If Audi sells as many as 150 examples of its new S8 in the UK each year, it will have exceeded all expectations. In terms of sales figures, it's not therefore a particularly important car, but it is regarded as being a very special one - Audi people talk as if they regard it as being at the very top of their company's tree, as far as it could possibly be from the humblest A1. This, they imply, is the ultimate Audi.
It's substantially different from the S8 you could buy up to the first half of 2012. Most notably, the engine, which drives all four wheels through an eight-speed automatic gearbox, is an entirely new thing. Instead of the old V10 unit there's a four-litre twin-turbo V8 which produces an extra 69bhp (the maximum figure now being 513bhp) and makes this one of the fastest-accelerating Audis there is.
The new S8 can get from 0-62mph in just 4.2 seconds. Only 5.2-litre V10 R8s and some versions of the TT RS can beat that. No 4.2-litre V8 R8 can match it. The old S8 didn't even come close.
Despite that, this S8, while unlikely to be welcomed by Greenpeace, is nevertheless a lot more economical than its predecessor, with combined fuel consumption of 27.7mpg. Official CO2 emissions have dropped by 79g/km to 235g/km.
This is partly because turbocharged engines perform far better in the EU test than non-turbo ones do, and partly because Audi introduced its Cylinder On Demand technology which in certain circumstances imperceptibly converts this four-litre V8 into a two-litre V4.
When unleashed, the S8 is of course tremendously quick in a straight line, though you really have to give it the full beans before it starts to sound interesting. This is at heart a luxury saloon, and Audi's efforts to keep the racket down have been very effective. Whether or not you think this is a good thing depends on why you bought the car.
If, to change the subject slightly, you bought it because you thought it would be sporty, you will be sorely disappointed. Fast and sporty are not the same thing. The S8 grips tarmac the way tarmac grips the bit underneath it, and there was not a fraction of a second during this test when I thought, "Uh-oh, overdid it a bit there," even though I did give it the full beans a few times when there was no one else on board.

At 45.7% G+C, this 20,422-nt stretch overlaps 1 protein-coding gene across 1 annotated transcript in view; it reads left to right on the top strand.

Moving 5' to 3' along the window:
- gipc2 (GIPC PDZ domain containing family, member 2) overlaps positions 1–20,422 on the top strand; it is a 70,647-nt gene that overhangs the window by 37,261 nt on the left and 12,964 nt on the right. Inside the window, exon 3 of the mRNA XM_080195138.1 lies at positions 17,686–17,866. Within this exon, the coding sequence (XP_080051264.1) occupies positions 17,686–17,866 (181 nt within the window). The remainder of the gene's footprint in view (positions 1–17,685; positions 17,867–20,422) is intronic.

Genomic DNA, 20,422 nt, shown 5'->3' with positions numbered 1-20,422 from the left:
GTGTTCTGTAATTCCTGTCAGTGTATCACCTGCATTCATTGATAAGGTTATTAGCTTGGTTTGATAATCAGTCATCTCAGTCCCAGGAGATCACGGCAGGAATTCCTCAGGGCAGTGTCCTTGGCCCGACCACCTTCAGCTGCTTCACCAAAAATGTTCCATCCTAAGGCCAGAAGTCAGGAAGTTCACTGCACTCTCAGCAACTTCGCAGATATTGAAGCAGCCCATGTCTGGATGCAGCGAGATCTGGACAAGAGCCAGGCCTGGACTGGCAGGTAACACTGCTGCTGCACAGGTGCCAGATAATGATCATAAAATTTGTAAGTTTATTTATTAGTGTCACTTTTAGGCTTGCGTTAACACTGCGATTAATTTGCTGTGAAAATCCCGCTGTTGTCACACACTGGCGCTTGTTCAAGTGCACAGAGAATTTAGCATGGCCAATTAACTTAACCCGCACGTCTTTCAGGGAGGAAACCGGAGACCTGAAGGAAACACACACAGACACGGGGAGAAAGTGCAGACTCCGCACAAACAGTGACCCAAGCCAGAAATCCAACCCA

But it lumbers a bit through corners, and in particular it seems to take a long time to react to input from the steering wheel, as if the idea of changing direction hadn't occurred to it before and it's trying to work out why anyone would want to do that.
There's adapative air suspension, and you can fiddle with the settings, but there doesn't seem to be a way of improving the turn-in. Most of the changes appear to affect the ride quality - which, incidentally, and despite Audi's previous record in this area, is very good even on the test car's optional 21" wheels and ring-of-liquorice tyres.
As standard, S8s run on 20" wheels and higher-profile rubber. The upgrade costs £1565, which is something of a bargain compared with what else is available. For example, the test car also had electric sunblinds for the windows in the back half of the car, and those cost an extra £1020. This is a complete guess, but I'd be surprised if the profit on that is anything under £950.
There was also an upgrade to a Bang & Olufsen audio system for £5565. It was very good, too, but £5565? Really?
And, to top it all, "our" car had a special braking system centred on carbonfibre-reinforced ceramic brake discs. These are lighter than normal, which is always a good thing, fade resistance is described as "maximum", the operating life is said to be in the region of 180,000 miles, and they make the S8 stop like a son of a bitch. They also cost £8650. No, that's not a typo. £8650.
You really, really don't need the ceramic brakes. You just don't. If you're going fast enough to need them, you've bought the wrong car. But you can tell your friends about them, maybe demonstrate them once every couple of months, certainly boast that you were in a position to pay £8650 for them. Perhaps that in itself is worth £8650.
Something similar, I think, applies to the S8 as a whole. This car does nothing useful that a three-litre diesel A8 can't do too, but as an Audi person said to me people will buy an S8 largely for emotional reasons. He did not add, though I will, that those emotions may not always be very laudable, a desire to show off being one example.
If you are prepared to spend nearly nine grand on brakes that you don't need, it's not going to stop there. It is possible to buy an S8 for £79,360, but the car Audi gave us had so many extras in addition to the ones mentioned (four-zone climate control, front seat ventilation and massage, adaptive cruise control, a bird's-eye parking camera system, and on and on) that it would cost £107,075. A ridiculous sum, of course, but I doubt that the S8's small number of customers are particularly interested in value for money.
Being seen not to be interested in it is probably more important, so I would not be at all surprised to find that the majority of the hundred-and-whatever S8s leaving UK dealerships each year were specced-up to the point where they closely resembled this one.
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